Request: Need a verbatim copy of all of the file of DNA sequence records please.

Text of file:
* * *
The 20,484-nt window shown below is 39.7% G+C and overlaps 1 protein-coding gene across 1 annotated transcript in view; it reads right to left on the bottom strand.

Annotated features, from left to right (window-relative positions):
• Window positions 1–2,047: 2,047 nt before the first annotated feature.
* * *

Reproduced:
The 20,484-nt window shown below is 39.7% G+C and overlaps 1 protein-coding gene across 1 annotated transcript in view; it reads right to left on the bottom strand.

Annotated features, from left to right (window-relative positions):
• Window positions 1–2,047: 2,047 nt before the first annotated feature.